User Parameters
This document contains short descriptions of the GATSS user parameters.
A more complete overview is available in the information document.

Population Size
This parameter specifies the number of chromosomes that will be created at each generational step. Usual values are in the range between 50 and 500.

This value represents the number of generations that will be created before the system stops and displays the result. In other words, this is the time limit of the evolution. Usual values are in the range between 25 and 300.
It's recommended to start with a low value and increase it until the resulting graph shows that the population fitness has time enough to converge.


Crossover is applied when a new offspring chromosome, based on two parent chromosomes, is created. The algorithm selects one part from the first parent chromosome and another part from the other parent and the combines them, resulting in the new offspring chromosome.

The chromosome part selection and recombination differs between crossover algorithms. In this system, two kinds of crossover algorithms are provided.

The "Crossover Probabilaty" factor determines how often crossover will occur.

The purpose of mutation is to reintroduce divergence into a converging population. This is a tool in avoiding local maxima, which is a common problem in stochastic algorithms.

The kind of mutation used in this program is called "scramble sublist mutation". It randomly selects a section of the chromosome and mixes up the genes within the selected section.

The "Mutation Probabilaty" factor determines how often mutation will occur.

Population Deletion
This GA part defines how new chromosomes will be put into the existing population.

In this system, two different kinds are implemented.

Fitness Evaluation
Every chromosome fitness in a GA is evaluated using some kind of evaluation technique.

When solving the Traveling Salesman problem, it is wise to let the initial evaluation of a chromosome be the sum of the distances between the genes in the chromosome. Since the goal is to find the shortest path, low evaluation value is equal to good fitness. For technical reasons (the system uses "Roulette Wheel Selection"), the initial chromosome evaluation is "inverted" in such a way that the best chromosome gets the worst chromosome's evaluation and v.v. This process is discussed in more detail in the information document.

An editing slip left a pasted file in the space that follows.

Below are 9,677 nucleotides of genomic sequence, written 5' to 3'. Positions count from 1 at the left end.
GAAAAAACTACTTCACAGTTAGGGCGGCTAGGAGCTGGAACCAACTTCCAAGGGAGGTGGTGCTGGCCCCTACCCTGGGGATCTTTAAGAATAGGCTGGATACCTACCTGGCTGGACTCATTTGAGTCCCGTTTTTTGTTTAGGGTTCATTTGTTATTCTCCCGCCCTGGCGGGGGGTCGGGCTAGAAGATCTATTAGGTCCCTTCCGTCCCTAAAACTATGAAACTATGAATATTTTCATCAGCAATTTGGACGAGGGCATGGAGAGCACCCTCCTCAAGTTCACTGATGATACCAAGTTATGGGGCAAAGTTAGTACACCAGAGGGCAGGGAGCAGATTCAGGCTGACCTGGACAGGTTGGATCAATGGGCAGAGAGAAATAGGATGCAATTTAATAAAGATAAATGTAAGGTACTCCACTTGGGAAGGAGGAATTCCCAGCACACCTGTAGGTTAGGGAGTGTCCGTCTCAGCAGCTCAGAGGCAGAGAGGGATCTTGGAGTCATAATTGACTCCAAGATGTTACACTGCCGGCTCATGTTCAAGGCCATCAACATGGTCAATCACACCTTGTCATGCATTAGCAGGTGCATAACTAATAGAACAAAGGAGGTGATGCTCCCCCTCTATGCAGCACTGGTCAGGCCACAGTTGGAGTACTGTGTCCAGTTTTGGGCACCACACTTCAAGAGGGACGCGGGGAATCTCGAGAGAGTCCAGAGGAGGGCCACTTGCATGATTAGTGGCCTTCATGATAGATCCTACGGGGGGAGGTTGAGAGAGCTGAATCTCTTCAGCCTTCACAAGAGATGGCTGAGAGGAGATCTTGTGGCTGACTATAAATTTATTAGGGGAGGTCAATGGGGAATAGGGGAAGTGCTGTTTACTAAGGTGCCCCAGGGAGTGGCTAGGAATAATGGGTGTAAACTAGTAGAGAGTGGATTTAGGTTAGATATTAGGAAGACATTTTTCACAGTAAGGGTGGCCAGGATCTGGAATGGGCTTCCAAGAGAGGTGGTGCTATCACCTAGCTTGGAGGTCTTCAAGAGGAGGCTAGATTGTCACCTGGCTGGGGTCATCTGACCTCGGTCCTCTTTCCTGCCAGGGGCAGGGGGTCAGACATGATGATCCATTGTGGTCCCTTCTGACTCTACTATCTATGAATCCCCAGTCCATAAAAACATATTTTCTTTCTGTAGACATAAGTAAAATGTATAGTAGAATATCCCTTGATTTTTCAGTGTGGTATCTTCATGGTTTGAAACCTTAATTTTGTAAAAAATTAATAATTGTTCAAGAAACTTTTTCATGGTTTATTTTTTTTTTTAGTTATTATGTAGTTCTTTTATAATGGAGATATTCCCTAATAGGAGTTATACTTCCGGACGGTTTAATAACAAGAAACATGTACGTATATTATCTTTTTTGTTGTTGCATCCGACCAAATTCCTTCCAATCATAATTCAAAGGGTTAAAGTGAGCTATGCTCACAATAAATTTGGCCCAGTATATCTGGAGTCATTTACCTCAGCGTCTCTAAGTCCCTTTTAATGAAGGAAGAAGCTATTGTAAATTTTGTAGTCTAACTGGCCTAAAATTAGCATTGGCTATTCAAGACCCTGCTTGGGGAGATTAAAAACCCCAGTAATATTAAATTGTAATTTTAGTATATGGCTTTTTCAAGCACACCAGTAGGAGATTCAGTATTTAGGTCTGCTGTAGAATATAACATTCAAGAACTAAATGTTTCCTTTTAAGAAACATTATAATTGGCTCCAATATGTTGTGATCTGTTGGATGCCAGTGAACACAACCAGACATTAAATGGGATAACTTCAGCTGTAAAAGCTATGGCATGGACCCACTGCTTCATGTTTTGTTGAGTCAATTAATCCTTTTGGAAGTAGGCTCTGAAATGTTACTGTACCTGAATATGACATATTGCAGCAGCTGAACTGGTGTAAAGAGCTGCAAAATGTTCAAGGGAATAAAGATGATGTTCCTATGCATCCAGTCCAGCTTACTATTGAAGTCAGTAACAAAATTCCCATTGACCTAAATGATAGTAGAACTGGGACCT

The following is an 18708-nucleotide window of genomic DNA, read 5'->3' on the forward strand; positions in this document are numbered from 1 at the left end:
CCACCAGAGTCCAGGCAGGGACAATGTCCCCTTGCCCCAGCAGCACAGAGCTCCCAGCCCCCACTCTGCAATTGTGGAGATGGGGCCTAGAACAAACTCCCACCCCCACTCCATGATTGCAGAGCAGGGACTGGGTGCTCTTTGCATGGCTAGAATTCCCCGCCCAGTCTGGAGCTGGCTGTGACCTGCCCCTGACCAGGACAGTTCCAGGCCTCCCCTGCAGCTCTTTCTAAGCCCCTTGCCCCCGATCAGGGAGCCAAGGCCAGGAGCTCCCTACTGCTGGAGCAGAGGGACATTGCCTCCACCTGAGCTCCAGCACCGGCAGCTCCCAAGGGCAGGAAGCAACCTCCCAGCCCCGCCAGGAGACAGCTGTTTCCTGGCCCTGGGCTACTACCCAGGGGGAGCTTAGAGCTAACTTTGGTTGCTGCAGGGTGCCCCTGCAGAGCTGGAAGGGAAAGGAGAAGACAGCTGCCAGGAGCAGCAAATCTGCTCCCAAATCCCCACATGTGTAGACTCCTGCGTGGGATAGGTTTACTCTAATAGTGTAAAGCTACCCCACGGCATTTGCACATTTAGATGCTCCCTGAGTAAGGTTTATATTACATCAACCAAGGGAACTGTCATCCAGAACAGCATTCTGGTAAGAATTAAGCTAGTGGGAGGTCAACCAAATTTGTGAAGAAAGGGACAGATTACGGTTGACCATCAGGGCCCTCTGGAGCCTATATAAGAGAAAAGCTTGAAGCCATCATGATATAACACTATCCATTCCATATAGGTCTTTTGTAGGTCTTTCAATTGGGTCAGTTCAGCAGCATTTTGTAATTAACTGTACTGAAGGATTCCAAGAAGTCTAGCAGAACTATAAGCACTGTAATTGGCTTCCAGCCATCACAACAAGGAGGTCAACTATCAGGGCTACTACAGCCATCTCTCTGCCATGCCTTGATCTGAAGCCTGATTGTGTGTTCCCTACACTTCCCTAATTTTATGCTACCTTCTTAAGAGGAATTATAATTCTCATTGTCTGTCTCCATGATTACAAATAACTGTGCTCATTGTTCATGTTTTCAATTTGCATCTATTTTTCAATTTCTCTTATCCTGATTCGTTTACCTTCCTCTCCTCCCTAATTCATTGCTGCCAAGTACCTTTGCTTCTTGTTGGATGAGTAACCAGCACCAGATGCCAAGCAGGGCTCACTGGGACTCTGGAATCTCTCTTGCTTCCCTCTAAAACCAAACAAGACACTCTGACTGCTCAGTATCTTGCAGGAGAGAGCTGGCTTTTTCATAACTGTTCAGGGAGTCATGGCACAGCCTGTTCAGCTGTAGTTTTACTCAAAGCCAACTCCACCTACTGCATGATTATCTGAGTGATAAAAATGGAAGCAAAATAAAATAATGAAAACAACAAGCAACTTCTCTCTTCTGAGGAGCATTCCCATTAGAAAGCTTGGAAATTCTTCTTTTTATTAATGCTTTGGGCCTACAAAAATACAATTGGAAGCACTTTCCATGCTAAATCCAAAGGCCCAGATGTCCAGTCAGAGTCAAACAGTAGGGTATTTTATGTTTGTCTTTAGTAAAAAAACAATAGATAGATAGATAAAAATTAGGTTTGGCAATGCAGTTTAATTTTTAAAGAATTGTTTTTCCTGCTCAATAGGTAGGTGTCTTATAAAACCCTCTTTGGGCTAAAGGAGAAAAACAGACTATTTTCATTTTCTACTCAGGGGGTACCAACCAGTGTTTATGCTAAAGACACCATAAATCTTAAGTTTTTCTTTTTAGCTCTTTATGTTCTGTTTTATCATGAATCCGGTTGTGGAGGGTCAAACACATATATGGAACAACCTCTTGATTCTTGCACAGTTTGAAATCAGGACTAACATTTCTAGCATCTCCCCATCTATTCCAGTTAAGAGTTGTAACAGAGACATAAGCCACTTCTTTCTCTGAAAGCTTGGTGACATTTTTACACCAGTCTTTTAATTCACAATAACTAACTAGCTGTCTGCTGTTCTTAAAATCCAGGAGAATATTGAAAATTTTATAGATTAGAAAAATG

After the initial evaluation, the actual chromosome fitness of each chromosome (based on the evaluation mentioned above) is calculated using one out of three algorithms.

Genetic Algorithms are highly stochastic. At several stages during evolution, random values are generated to encourage new, possibly better solutions to the problem at hand.

In this implementation it is possible to "freeze" the random generator (by assigning "Seed" other integer values than zero) which makes it possible to repeat one specific GA run. If "Seed" is assigned the value 0, the program sets the internal seed to a random value, which in turn results in a different outcome at every execution.

GNU plot delay
For technical reasons, the generation of the GATSS Results document has to wait until GNU-plot has finished drawing. The number of seconds that GNU-plot needs depends on this WWW-server load and on the number of generations to be plotted. I've found 3s to be reliable. If corrupt images occur in the result document, please increase this value until they reappear.

Node Data
The entries in this form defines the nodes in the graph which is to be optimized by the GA. The first entry is the node that the resulting path will start and end in.

Initially, the nodes are cities in Europe (including my home village Nykvarn and the place where I at the time do my CS studies - Umeň), but you are free to edit. Any real life problem (or virtual, for that matter) involving a graph is suitable. -It doesn't have to involve cities or geographical locations.
The name you give each node (city name initially) will show up in the "Best solution" section in the GATSS results document, allowing you to trace the best solution through your node names.

The number of nodes are crucial to the success of the Genetic Algorithm. This matter is discussed in the information document.

For the time beeing, the form syntax check is poor (this actually complies the entire collection of parameters), and thus, leaves no room for mistyping. Please use exactly the same syntax shown in the form initially:

[Node name]:[x coordinate],[y coordinate]
No empty spaces or lines before or after the node definitions are allowed etc. Otherwise the program will act unpredictable.

1 May 1995, Thomas Pederson.